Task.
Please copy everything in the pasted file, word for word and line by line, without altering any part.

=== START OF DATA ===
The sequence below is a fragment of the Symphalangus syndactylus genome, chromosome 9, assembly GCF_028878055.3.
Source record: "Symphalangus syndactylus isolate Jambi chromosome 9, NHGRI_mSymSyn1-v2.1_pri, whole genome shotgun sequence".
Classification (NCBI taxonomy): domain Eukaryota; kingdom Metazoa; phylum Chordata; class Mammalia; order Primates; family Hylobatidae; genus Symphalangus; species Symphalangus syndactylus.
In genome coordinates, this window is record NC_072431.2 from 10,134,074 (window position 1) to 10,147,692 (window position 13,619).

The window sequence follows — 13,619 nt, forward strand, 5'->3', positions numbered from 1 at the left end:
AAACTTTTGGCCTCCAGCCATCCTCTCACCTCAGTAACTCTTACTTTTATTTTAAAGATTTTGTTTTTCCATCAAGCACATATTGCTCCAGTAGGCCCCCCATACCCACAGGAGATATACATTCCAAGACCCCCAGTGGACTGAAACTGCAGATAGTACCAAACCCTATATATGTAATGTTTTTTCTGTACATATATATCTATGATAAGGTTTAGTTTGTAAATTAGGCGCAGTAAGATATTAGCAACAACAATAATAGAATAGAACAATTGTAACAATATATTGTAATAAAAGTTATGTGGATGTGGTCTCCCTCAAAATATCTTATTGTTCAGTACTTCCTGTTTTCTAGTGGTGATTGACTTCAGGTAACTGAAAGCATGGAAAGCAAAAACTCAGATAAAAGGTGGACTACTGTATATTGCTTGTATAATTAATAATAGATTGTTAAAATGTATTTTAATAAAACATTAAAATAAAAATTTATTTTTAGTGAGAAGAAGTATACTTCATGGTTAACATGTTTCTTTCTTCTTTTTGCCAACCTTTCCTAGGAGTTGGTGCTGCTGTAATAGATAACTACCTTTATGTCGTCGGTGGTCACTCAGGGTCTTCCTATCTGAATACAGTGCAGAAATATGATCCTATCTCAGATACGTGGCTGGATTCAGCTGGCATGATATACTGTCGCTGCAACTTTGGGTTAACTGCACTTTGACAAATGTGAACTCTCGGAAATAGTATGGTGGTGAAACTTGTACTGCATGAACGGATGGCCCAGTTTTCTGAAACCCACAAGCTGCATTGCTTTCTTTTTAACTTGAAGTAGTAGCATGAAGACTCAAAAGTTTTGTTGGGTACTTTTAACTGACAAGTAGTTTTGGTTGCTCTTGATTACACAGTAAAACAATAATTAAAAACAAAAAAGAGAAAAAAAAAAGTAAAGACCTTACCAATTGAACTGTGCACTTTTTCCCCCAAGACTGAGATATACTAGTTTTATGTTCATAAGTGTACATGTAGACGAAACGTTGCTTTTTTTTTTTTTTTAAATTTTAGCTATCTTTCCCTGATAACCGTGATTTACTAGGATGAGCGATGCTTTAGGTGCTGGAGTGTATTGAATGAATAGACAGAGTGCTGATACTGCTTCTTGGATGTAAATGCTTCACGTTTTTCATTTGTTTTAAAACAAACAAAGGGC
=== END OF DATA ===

The sequence below is a fragment of the Symphalangus syndactylus genome, chromosome 9, assembly GCF_028878055.3.
Source record: "Symphalangus syndactylus isolate Jambi chromosome 9, NHGRI_mSymSyn1-v2.1_pri, whole genome shotgun sequence".
Classification (NCBI taxonomy): domain Eukaryota; kingdom Metazoa; phylum Chordata; class Mammalia; order Primates; family Hylobatidae; genus Symphalangus; species Symphalangus syndactylus.
In genome coordinates, this window is record NC_072431.2 from 10,134,074 (window position 1) to 10,147,692 (window position 13,619).

The window sequence follows — 13,619 nt, forward strand, 5'->3', positions numbered from 1 at the left end:
AAACTTTTGGCCTCCAGCCATCCTCTCACCTCAGTAACTCTTACTTTTATTTTAAAGATTTTGTTTTTCCATCAAGCACATATTGCTCCAGTAGGCCCCCCATACCCACAGGAGATATACATTCCAAGACCCCCAGTGGACTGAAACTGCAGATAGTACCAAACCCTATATATGTAATGTTTTTTCTGTACATATATATCTATGATAAGGTTTAGTTTGTAAATTAGGCGCAGTAAGATATTAGCAACAACAATAATAGAATAGAACAATTGTAACAATATATTGTAATAAAAGTTATGTGGATGTGGTCTCCCTCAAAATATCTTATTGTTCAGTACTTCCTGTTTTCTAGTGGTGATTGACTTCAGGTAACTGAAAGCATGGAAAGCAAAAACTCAGATAAAAGGTGGACTACTGTATATTGCTTGTATAATTAATAATAGATTGTTAAAATGTATTTTAATAAAACATTAAAATAAAAATTTATTTTTAGTGAGAAGAAGTATACTTCATGGTTAACATGTTTCTTTCTTCTTTTTGCCAACCTTTCCTAGGAGTTGGTGCTGCTGTAATAGATAACTACCTTTATGTCGTCGGTGGTCACTCAGGGTCTTCCTATCTGAATACAGTGCAGAAATATGATCCTATCTCAGATACGTGGCTGGATTCAGCTGGCATGATATACTGTCGCTGCAACTTTGGGTTAACTGCACTTTGACAAATGTGAACTCTCGGAAATAGTATGGTGGTGAAACTTGTACTGCATGAACGGATGGCCCAGTTTTCTGAAACCCACAAGCTGCATTGCTTTCTTTTTAACTTGAAGTAGTAGCATGAAGACTCAAAAGTTTTGTTGGGTACTTTTAACTGACAAGTAGTTTTGGTTGCTCTTGATTACACAGTAAAACAATAATTAAAAACAAAAAAGAGAAAAAAAAAAGTAAAGACCTTACCAATTGAACTGTGCACTTTTTCCCCCAAGACTGAGATATACTAGTTTTATGTTCATAAGTGTACATGTAGACGAAACGTTGCTTTTTTTTTTTTTTTAAATTTTAGCTATCTTTCCCTGATAACCGTGATTTACTAGGATGAGCGATGCTTTAGGTGCTGGAGTGTATTGAATGAATAGACAGAGTGCTGATACTGCTTCTTGGATGTAAATGCTTCACGTTTTTCATTTGTTTTAAAACAAACAAAGGGC